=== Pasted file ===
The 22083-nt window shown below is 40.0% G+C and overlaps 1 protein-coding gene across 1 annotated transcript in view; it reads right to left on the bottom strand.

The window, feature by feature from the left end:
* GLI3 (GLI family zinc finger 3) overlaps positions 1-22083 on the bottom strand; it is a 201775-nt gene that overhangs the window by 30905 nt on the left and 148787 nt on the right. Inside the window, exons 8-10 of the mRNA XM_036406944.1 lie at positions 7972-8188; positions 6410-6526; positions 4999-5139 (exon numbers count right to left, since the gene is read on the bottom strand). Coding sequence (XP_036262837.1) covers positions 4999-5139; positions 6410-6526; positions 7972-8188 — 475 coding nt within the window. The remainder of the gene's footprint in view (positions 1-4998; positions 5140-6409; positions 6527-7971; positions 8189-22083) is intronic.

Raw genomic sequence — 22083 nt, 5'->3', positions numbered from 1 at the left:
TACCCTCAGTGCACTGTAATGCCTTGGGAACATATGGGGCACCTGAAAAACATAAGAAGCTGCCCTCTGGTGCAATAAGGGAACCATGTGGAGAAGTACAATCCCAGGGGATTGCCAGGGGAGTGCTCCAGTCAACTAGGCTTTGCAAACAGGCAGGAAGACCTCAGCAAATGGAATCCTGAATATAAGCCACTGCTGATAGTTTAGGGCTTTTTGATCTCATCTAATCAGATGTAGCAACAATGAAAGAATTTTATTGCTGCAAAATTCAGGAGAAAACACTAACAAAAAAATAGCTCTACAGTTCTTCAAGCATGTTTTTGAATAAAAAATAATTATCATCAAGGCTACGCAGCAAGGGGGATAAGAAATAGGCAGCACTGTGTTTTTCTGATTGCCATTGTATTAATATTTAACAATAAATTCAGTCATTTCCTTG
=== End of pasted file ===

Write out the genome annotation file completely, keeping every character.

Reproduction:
The 22083-nt window shown below is 40.0% G+C and overlaps 1 protein-coding gene across 1 annotated transcript in view; it reads right to left on the bottom strand.

The window, feature by feature from the left end:
* GLI3 (GLI family zinc finger 3) overlaps positions 1-22083 on the bottom strand; it is a 201775-nt gene that overhangs the window by 30905 nt on the left and 148787 nt on the right. Inside the window, exons 8-10 of the mRNA XM_036406944.1 lie at positions 7972-8188; positions 6410-6526; positions 4999-5139 (exon numbers count right to left, since the gene is read on the bottom strand). Coding sequence (XP_036262837.1) covers positions 4999-5139; positions 6410-6526; positions 7972-8188 — 475 coding nt within the window. The remainder of the gene's footprint in view (positions 1-4998; positions 5140-6409; positions 6527-7971; positions 8189-22083) is intronic.

Raw genomic sequence — 22083 nt, 5'->3', positions numbered from 1 at the left:
TACCCTCAGTGCACTGTAATGCCTTGGGAACATATGGGGCACCTGAAAAACATAAGAAGCTGCCCTCTGGTGCAATAAGGGAACCATGTGGAGAAGTACAATCCCAGGGGATTGCCAGGGGAGTGCTCCAGTCAACTAGGCTTTGCAAACAGGCAGGAAGACCTCAGCAAATGGAATCCTGAATATAAGCCACTGCTGATAGTTTAGGGCTTTTTGATCTCATCTAATCAGATGTAGCAACAATGAAAGAATTTTATTGCTGCAAAATTCAGGAGAAAACACTAACAAAAAAATAGCTCTACAGTTCTTCAAGCATGTTTTTGAATAAAAAATAATTATCATCAAGGCTACGCAGCAAGGGGGATAAGAAATAGGCAGCACTGTGTTTTTCTGATTGCCATTGTATTAATATTTAACAATAAATTCAGTCATTTCCTTG